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Confronting Holocaust Denial

Holocaust denial is a position consciously held not because there is no evidence but despite it. Like antisemitism, to which it is closely related, Holocaust denial is not based on evidence but is a position held because its adherents want it to be true, writes Professor Dan Stone.

    An undated image of the concentration camp in Auschwitz shows the selection process. Left women and children, right side men.
    An undated image of the concentration camp in Auschwitz shows the selection process. Left women and children, right side men. (dpa/DPA/PA Images)

    There are few “flat earthers” these days and the majority of people no longer believe that the moon is made of green cheese. By contrast, denying the Holocaust, that is, claiming that the genocide of the Jews by Nazi Germany and its allies during World War II ever took place, seems to be flourishing.

    It is an extreme example of an increasingly common phenomenon: rejecting facts when they happen to be inconvenient. At least when, in the middle ages, people thought that the sun orbited the earth, they had no proof to the contrary. Holocaust denial is a position consciously held not because there is no evidence but despite it. Like antisemitism, to which it is closely related, Holocaust denial is not based on evidence but is a position held because its adherents want it to be true. Unfortunately, it is not.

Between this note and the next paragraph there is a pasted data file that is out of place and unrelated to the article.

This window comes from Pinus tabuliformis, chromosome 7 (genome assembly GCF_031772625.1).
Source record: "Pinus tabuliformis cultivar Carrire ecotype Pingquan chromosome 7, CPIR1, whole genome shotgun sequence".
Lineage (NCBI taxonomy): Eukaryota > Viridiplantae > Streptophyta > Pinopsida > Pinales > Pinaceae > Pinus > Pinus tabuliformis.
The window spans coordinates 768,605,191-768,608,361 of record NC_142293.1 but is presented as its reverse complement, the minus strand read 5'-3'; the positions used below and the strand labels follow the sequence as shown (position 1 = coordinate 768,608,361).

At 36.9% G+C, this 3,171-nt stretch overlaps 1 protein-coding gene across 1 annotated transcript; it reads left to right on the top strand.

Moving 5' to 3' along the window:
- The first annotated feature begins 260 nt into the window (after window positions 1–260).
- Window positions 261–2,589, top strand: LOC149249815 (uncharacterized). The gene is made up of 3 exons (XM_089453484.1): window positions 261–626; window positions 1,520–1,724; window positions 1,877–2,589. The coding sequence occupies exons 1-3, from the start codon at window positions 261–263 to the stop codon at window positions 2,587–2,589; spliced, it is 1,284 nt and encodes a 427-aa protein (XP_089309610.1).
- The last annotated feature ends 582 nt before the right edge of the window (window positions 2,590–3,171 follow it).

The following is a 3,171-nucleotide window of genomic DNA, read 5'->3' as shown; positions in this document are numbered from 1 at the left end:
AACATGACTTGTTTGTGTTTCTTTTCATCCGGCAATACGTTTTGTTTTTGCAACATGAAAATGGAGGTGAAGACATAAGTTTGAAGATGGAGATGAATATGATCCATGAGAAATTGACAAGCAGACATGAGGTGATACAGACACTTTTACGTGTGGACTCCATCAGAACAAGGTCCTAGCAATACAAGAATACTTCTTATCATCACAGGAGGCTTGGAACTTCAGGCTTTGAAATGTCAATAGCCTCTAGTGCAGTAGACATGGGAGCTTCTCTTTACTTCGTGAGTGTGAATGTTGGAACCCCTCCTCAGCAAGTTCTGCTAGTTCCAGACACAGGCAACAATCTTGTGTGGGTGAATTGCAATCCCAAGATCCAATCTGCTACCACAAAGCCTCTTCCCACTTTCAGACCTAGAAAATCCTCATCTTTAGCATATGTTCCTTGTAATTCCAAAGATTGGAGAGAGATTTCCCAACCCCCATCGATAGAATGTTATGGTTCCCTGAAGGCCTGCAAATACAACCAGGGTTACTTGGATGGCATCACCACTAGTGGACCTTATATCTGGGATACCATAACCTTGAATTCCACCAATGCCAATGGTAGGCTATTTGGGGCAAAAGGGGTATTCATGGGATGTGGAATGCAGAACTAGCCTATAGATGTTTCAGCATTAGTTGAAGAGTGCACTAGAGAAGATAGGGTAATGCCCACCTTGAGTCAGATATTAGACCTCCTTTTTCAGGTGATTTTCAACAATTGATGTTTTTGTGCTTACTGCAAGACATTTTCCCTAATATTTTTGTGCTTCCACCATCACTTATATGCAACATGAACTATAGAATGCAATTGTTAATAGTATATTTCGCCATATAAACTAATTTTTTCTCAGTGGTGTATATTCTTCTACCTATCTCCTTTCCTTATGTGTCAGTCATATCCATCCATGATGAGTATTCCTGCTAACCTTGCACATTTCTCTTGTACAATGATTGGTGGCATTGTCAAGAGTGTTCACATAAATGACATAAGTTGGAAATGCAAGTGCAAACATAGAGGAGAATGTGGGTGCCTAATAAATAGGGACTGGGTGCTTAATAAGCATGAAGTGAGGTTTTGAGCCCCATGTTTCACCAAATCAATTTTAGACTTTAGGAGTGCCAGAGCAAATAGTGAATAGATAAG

Adolf HItler with generals and officers behind a periscope, dated 1941/42
    Adolf HItler with generals and officers behind a periscope, dated 1941/42 (Photo: Berliner Verlag/Archiv)

    Just as antisemitism is a claim about Jews that rests ultimately on mythical thinking – Jews as puppet-masters behind world events, for example – so Holocaust denial rests on similar conspiracy theories – that the Jews concocted the whole story to extract money from Germany and to promote Zionism, for example.